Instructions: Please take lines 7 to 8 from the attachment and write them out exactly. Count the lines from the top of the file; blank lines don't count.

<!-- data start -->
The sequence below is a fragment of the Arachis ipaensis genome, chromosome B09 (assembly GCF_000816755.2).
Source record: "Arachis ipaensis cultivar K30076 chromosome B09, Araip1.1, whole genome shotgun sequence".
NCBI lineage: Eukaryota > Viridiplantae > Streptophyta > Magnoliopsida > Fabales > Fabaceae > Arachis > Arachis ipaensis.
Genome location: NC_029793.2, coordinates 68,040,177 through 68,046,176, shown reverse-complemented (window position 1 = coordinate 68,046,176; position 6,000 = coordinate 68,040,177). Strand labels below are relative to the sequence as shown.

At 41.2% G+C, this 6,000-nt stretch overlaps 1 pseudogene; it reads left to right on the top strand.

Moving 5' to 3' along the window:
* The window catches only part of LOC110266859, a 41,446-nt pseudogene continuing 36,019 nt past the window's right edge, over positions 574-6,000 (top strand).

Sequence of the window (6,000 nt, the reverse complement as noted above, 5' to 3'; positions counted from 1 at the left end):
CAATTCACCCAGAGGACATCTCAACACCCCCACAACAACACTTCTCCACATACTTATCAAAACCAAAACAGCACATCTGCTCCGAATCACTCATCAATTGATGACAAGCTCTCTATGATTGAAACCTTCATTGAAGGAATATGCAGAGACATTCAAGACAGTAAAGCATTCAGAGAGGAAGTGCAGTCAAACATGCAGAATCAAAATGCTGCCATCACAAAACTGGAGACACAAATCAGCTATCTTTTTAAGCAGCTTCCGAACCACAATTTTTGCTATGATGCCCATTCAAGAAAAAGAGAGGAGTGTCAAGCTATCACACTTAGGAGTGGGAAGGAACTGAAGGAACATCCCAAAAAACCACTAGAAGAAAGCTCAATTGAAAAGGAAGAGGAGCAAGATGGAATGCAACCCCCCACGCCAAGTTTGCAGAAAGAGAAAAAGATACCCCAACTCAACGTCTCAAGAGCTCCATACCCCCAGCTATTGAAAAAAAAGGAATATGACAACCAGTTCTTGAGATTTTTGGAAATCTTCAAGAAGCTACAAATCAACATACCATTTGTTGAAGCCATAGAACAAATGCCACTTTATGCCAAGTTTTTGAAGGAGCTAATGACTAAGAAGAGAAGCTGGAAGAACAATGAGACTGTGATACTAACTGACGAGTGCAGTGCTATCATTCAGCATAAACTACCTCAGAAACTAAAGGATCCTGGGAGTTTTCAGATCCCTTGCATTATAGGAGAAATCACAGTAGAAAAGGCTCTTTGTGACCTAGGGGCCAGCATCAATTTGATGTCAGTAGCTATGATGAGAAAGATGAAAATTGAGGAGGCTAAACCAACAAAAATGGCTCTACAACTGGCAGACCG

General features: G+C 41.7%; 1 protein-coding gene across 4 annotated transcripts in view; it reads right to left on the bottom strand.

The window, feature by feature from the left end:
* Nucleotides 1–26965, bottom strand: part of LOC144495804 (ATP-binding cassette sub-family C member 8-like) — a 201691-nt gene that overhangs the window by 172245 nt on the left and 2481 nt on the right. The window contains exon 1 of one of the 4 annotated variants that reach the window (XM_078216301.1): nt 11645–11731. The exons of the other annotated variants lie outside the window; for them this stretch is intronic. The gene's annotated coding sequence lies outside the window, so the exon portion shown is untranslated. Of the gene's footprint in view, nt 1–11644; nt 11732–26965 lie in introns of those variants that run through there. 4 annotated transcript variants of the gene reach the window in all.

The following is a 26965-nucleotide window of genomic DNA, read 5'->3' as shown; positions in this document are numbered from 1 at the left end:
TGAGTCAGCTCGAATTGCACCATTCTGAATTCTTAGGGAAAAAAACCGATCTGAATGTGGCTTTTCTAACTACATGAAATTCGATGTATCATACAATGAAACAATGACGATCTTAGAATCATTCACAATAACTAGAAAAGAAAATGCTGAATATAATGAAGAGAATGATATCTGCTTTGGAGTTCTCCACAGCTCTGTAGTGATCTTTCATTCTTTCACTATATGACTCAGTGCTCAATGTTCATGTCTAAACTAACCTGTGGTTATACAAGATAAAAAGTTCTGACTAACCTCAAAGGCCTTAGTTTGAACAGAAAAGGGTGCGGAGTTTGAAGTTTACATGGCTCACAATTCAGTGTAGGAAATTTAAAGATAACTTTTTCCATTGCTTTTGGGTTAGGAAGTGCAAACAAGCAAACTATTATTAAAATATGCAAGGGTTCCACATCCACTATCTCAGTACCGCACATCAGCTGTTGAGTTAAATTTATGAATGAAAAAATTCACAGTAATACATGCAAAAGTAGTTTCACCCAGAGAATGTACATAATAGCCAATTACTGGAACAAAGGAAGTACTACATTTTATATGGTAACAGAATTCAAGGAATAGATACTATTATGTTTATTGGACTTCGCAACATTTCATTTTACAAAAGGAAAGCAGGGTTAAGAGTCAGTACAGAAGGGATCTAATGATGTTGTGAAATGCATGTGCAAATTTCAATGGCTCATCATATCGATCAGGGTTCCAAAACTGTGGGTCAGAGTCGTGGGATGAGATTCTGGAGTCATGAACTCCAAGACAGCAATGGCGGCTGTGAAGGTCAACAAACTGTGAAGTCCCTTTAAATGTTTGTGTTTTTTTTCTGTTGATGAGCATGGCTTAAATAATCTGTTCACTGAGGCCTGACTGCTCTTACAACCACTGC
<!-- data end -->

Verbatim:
* The window catches only part of LOC110266859, a 41,446-nt pseudogene continuing 36,019 nt past the window's right edge, over positions 574-6,000 (top strand).

Sequence of the window (6,000 nt, the reverse complement as noted above, 5' to 3'; positions counted from 1 at the left end):